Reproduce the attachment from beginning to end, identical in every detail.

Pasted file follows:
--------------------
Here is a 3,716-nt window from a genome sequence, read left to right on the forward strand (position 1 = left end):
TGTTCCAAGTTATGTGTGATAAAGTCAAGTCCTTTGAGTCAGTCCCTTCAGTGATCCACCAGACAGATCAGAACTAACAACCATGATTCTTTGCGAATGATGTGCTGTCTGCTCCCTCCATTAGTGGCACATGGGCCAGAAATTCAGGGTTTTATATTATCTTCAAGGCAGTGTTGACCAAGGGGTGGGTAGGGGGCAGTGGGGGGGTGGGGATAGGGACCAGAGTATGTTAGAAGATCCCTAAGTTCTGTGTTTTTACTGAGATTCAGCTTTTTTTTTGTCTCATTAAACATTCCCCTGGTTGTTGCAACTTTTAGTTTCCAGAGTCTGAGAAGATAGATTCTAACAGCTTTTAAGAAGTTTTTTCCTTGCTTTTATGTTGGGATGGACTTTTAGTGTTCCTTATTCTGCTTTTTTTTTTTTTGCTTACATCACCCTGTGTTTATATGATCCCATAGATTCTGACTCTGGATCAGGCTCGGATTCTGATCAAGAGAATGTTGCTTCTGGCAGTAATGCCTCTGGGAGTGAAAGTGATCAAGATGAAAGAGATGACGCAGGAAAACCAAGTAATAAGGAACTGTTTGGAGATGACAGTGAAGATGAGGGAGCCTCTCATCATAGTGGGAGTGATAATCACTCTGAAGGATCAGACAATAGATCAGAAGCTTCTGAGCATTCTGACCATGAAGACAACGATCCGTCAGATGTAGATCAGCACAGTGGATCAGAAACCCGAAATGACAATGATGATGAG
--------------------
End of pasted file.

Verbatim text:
Here is a 3,716-nt window from a genome sequence, read left to right on the forward strand (position 1 = left end):
TGTTCCAAGTTATGTGTGATAAAGTCAAGTCCTTTGAGTCAGTCCCTTCAGTGATCCACCAGACAGATCAGAACTAACAACCATGATTCTTTGCGAATGATGTGCTGTCTGCTCCCTCCATTAGTGGCACATGGGCCAGAAATTCAGGGTTTTATATTATCTTCAAGGCAGTGTTGACCAAGGGGTGGGTAGGGGGCAGTGGGGGGGTGGGGATAGGGACCAGAGTATGTTAGAAGATCCCTAAGTTCTGTGTTTTTACTGAGATTCAGCTTTTTTTTTGTCTCATTAAACATTCCCCTGGTTGTTGCAACTTTTAGTTTCCAGAGTCTGAGAAGATAGATTCTAACAGCTTTTAAGAAGTTTTTTCCTTGCTTTTATGTTGGGATGGACTTTTAGTGTTCCTTATTCTGCTTTTTTTTTTTTTGCTTACATCACCCTGTGTTTATATGATCCCATAGATTCTGACTCTGGATCAGGCTCGGATTCTGATCAAGAGAATGTTGCTTCTGGCAGTAATGCCTCTGGGAGTGAAAGTGATCAAGATGAAAGAGATGACGCAGGAAAACCAAGTAATAAGGAACTGTTTGGAGATGACAGTGAAGATGAGGGAGCCTCTCATCATAGTGGGAGTGATAATCACTCTGAAGGATCAGACAATAGATCAGAAGCTTCTGAGCATTCTGACCATGAAGACAACGATCCGTCAGATGTAGATCAGCACAGTGGATCAGAAACCCGAAATGACAATGATGATGAG